The CSU alpine ski team aren’t your typical ski bums

Ryan Loberger

Snow won’t cover the slopes for a couple of months, but the Colorado State University alpine ski team has already begun preparing for their upcoming season. These aren’t your typical ski bums; dryland training and conditioning are key for members of the team to get in racing shape. 

The Colorado State alpine ski team has been racing for over 50 years. They compete as a member of the Rocky Mountain Conference of the United States Collegiate Ski Association with races in Winter Park, Crested Butte, Powderhorn and more.


CSU Alpine Ski Team stands in front of slope
Colorado State University Alpine Ski Team at a race at Winter Park Resort in winter 2019. The men’s team placed first and the women’s team placed fifth. (Photo courtesy of Andrew Mangold)

“We’re competitive,” Lauren Ramsey, vice president, said. “Giant slalom and slalom are the disciplines that we do. We travel and have five in-season weekends where we race Saturday and Sunday, drive up on Friday.”

Members of the team range all levels of skill from novice skiers to racers who have been on skis since they were little kids. Creating a fun, inclusive environment that welcomes all members is key for the team.

“They’re super welcoming,” Ramsey said. “I was kind of nervous about joining a college racing team, but there’s a good amount of kids on the team who have never raced before, there are kids who are good skiers and there’s a lot of kids like Andrew (Mangold) who have been racing their whole life and have a lot of background in racing.”

Club President Mangold is one of those skiers that has raced since he was a kid and is regarded as the top skier on the team. 

“It’s a pretty wide range of ability,” Mangold said. “But the cool thing is that in our conference, … there’s an even wider range of ability. Where I came from, the University of Utah, they’re the upper echelon of our conference, and a lot of those skiers are very close to division one quality. … So there’s that kind of competition in our conference, and our team is a small step behind that but not very far.”   

Mangold has been racing since he was a kid. His father was a division one skier and came close to making the U.S. ski team. 

Mangold transferred to CSU knowing they had a racing team, and when he joined the club, he saw an opportunity to step in to help lead the club.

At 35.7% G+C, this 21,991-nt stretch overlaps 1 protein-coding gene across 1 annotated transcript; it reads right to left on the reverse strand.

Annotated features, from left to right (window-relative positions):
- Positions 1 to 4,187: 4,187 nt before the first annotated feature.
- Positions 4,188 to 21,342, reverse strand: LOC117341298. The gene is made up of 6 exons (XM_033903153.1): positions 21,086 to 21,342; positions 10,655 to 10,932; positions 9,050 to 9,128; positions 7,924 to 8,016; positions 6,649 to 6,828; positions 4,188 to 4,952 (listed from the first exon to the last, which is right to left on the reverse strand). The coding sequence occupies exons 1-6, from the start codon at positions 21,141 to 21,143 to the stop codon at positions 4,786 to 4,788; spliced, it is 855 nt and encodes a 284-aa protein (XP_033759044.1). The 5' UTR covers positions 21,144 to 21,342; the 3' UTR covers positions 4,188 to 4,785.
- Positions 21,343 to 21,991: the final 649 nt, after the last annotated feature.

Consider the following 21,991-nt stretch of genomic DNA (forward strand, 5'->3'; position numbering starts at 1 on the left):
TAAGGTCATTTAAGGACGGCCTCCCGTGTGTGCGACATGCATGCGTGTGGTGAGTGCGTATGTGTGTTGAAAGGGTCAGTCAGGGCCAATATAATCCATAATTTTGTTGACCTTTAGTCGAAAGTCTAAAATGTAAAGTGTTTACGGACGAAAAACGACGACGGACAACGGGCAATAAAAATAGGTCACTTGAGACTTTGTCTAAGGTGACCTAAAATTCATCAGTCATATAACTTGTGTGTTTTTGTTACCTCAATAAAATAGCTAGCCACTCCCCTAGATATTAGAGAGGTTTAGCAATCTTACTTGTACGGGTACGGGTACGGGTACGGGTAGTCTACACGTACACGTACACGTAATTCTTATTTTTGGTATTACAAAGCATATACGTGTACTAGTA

“I was looking at all these schools for skiing, and I went to the University of Utah for my freshman year,” Mangold said. “Then I transferred from there because I wanted to come back home, and I came (to CSU). I knew they had a good team because I competed against them. … I joined and they had a lot of people that were working really hard without a lot of experience, so I knew that I needed to help out.”

Man slalom skiing
Colorado State University student and president of the CSU Alpine Ski Team Andrew Mangold competes in giant slalom at the Mammoth 2019 Masters National Championships.(Photo courtesy of Andrew Mangold)

Mangold’s involvement has benefited the club significantly, as he helped set up the Armstrong Scholarship this past year. The scholarship is named after professional racer Phillips Armstrong, a former CSU alumnus and member of the alpine ski team.

The scholarship is given to a member of the team based off votes by a selection board, and the recipient must meet certain criteria to be elected. Winners are selected based on academic and skiing performance; there are also special considerations such as sportsmanship, improvement and presence on the team. 


Mangold was voted as the inaugural recipient of the scholarship in 2019, but he split the award with fellow racers Wyndham May and Ramsey because he wrote the guidelines for the scholarship. 

“I like seeing (the team) have somebody like (Mangold) on board,” Armstrong said. “Someone who takes it more seriously, who can organize and train. I understand that it’s a fun club sport, but I wish it was more tightened up when I was there.”

They might not be the most advertised club sport on campus, but the team has a history of success and features students at all skill levels who are passionate about ski racing.

“Honestly some of my best friends today are friends that I made while on the CSU ski team,” Armstrong said. “It was a lot of fun.”

Ryan Loberger can be reached at or on Twitter @Lobergerryan